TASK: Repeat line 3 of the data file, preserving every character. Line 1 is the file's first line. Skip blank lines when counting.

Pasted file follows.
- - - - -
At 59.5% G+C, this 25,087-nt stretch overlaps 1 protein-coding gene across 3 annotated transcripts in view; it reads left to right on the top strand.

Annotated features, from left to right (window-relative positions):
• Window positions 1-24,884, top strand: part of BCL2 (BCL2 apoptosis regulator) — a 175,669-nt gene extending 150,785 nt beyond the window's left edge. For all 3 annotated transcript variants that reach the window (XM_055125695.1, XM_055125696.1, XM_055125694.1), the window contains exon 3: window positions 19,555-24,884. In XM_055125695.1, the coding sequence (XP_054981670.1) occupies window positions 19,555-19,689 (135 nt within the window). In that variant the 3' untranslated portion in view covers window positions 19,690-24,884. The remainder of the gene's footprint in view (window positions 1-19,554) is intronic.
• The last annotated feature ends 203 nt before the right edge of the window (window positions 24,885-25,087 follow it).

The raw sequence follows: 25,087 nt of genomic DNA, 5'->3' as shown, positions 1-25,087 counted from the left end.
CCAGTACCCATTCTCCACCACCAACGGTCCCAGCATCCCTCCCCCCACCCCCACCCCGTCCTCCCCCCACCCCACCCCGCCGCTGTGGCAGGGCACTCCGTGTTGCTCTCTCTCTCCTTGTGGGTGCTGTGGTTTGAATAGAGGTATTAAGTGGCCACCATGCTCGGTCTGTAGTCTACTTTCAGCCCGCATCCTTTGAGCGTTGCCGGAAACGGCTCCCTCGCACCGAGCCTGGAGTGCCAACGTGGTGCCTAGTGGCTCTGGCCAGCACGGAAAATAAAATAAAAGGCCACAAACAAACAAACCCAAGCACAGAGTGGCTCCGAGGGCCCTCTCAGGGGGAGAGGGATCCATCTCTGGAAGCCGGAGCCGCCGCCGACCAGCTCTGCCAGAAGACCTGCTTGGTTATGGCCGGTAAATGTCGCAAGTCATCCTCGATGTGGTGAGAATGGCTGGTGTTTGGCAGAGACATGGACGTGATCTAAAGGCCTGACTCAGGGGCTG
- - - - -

• Window positions 1-24,884, top strand: part of BCL2 (BCL2 apoptosis regulator) — a 175,669-nt gene extending 150,785 nt beyond the window's left edge. For all 3 annotated transcript variants that reach the window (XM_055125695.1, XM_055125696.1, XM_055125694.1), the window contains exon 3: window positions 19,555-24,884. In XM_055125695.1, the coding sequence (XP_054981670.1) occupies window positions 19,555-19,689 (135 nt within the window). In that variant the 3' untranslated portion in view covers window positions 19,690-24,884. The remainder of the gene's footprint in view (window positions 1-19,554) is intronic.